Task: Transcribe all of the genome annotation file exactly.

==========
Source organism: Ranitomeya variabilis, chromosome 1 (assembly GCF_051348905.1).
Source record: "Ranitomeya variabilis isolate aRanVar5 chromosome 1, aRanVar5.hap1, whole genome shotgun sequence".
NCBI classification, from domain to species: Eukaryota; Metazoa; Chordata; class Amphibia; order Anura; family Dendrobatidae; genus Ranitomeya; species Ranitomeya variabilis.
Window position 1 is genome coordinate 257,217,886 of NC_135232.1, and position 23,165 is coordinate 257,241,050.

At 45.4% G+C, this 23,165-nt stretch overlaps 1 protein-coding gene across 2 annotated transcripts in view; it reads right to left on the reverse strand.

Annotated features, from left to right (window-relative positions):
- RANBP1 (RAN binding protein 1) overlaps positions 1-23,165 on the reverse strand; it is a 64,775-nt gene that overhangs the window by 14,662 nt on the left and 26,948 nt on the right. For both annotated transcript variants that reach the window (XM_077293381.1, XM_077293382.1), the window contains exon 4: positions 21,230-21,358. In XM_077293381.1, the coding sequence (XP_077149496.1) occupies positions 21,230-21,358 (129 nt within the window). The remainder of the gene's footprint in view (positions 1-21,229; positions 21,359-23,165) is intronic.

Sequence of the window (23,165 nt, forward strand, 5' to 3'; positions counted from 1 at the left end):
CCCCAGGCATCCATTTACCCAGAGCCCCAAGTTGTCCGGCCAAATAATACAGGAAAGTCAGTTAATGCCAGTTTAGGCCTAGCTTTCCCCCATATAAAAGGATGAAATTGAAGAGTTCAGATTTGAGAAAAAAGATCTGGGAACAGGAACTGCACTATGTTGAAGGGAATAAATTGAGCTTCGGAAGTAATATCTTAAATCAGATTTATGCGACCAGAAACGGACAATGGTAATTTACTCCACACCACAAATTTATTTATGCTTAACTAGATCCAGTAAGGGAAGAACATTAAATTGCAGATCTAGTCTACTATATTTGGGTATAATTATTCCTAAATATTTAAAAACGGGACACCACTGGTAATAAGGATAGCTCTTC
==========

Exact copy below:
Source organism: Ranitomeya variabilis, chromosome 1 (assembly GCF_051348905.1).
Source record: "Ranitomeya variabilis isolate aRanVar5 chromosome 1, aRanVar5.hap1, whole genome shotgun sequence".
NCBI classification, from domain to species: Eukaryota; Metazoa; Chordata; class Amphibia; order Anura; family Dendrobatidae; genus Ranitomeya; species Ranitomeya variabilis.
Window position 1 is genome coordinate 257,217,886 of NC_135232.1, and position 23,165 is coordinate 257,241,050.

At 45.4% G+C, this 23,165-nt stretch overlaps 1 protein-coding gene across 2 annotated transcripts in view; it reads right to left on the reverse strand.

Annotated features, from left to right (window-relative positions):
- RANBP1 (RAN binding protein 1) overlaps positions 1-23,165 on the reverse strand; it is a 64,775-nt gene that overhangs the window by 14,662 nt on the left and 26,948 nt on the right. For both annotated transcript variants that reach the window (XM_077293381.1, XM_077293382.1), the window contains exon 4: positions 21,230-21,358. In XM_077293381.1, the coding sequence (XP_077149496.1) occupies positions 21,230-21,358 (129 nt within the window). The remainder of the gene's footprint in view (positions 1-21,229; positions 21,359-23,165) is intronic.

Sequence of the window (23,165 nt, forward strand, 5' to 3'; positions counted from 1 at the left end):
CCCCAGGCATCCATTTACCCAGAGCCCCAAGTTGTCCGGCCAAATAATACAGGAAAGTCAGTTAATGCCAGTTTAGGCCTAGCTTTCCCCCATATAAAAGGATGAAATTGAAGAGTTCAGATTTGAGAAAAAAGATCTGGGAACAGGAACTGCACTATGTTGAAGGGAATAAATTGAGCTTCGGAAGTAATATCTTAAATCAGATTTATGCGACCAGAAACGGACAATGGTAATTTACTCCACACCACAAATTTATTTATGCTTAACTAGATCCAGTAAGGGAAGAACATTAAATTGCAGATCTAGTCTACTATATTTGGGTATAATTATTCCTAAATATTTAAAAACGGGACACCACTGGTAATAAGGATAGCTCTTC